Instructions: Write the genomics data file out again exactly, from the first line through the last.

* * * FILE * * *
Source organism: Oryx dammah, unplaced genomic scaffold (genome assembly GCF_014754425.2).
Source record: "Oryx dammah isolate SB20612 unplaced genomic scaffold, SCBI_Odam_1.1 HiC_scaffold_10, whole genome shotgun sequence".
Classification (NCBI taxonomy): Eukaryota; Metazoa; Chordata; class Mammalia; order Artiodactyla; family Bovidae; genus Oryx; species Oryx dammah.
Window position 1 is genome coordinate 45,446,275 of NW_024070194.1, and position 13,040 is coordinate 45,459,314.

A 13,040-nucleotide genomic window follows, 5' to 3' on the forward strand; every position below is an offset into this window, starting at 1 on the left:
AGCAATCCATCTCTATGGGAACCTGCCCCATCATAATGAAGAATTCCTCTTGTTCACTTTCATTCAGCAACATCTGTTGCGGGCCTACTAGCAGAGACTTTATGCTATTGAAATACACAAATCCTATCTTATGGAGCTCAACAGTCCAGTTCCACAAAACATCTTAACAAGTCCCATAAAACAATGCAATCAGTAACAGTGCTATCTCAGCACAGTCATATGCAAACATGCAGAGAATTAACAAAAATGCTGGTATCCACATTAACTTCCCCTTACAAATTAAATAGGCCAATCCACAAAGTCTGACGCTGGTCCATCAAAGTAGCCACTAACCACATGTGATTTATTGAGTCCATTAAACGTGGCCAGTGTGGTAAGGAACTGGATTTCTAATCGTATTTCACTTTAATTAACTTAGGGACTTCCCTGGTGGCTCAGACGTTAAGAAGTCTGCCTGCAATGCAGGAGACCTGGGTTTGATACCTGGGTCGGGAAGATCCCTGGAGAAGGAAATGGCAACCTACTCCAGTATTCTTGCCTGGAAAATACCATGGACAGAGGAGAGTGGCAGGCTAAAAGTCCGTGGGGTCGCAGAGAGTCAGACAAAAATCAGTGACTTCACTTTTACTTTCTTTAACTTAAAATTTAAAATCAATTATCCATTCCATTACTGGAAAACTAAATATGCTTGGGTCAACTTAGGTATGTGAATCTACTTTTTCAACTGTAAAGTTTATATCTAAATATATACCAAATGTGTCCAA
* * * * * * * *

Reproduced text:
Source organism: Oryx dammah, unplaced genomic scaffold (genome assembly GCF_014754425.2).
Source record: "Oryx dammah isolate SB20612 unplaced genomic scaffold, SCBI_Odam_1.1 HiC_scaffold_10, whole genome shotgun sequence".
Classification (NCBI taxonomy): Eukaryota; Metazoa; Chordata; class Mammalia; order Artiodactyla; family Bovidae; genus Oryx; species Oryx dammah.
Window position 1 is genome coordinate 45,446,275 of NW_024070194.1, and position 13,040 is coordinate 45,459,314.

A 13,040-nucleotide genomic window follows, 5' to 3' on the forward strand; every position below is an offset into this window, starting at 1 on the left:
AGCAATCCATCTCTATGGGAACCTGCCCCATCATAATGAAGAATTCCTCTTGTTCACTTTCATTCAGCAACATCTGTTGCGGGCCTACTAGCAGAGACTTTATGCTATTGAAATACACAAATCCTATCTTATGGAGCTCAACAGTCCAGTTCCACAAAACATCTTAACAAGTCCCATAAAACAATGCAATCAGTAACAGTGCTATCTCAGCACAGTCATATGCAAACATGCAGAGAATTAACAAAAATGCTGGTATCCACATTAACTTCCCCTTACAAATTAAATAGGCCAATCCACAAAGTCTGACGCTGGTCCATCAAAGTAGCCACTAACCACATGTGATTTATTGAGTCCATTAAACGTGGCCAGTGTGGTAAGGAACTGGATTTCTAATCGTATTTCACTTTAATTAACTTAGGGACTTCCCTGGTGGCTCAGACGTTAAGAAGTCTGCCTGCAATGCAGGAGACCTGGGTTTGATACCTGGGTCGGGAAGATCCCTGGAGAAGGAAATGGCAACCTACTCCAGTATTCTTGCCTGGAAAATACCATGGACAGAGGAGAGTGGCAGGCTAAAAGTCCGTGGGGTCGCAGAGAGTCAGACAAAAATCAGTGACTTCACTTTTACTTTCTTTAACTTAAAATTTAAAATCAATTATCCATTCCATTACTGGAAAACTAAATATGCTTGGGTCAACTTAGGTATGTGAATCTACTTTTTCAACTGTAAAGTTTATATCTAAATATATACCAAATGTGTCCAA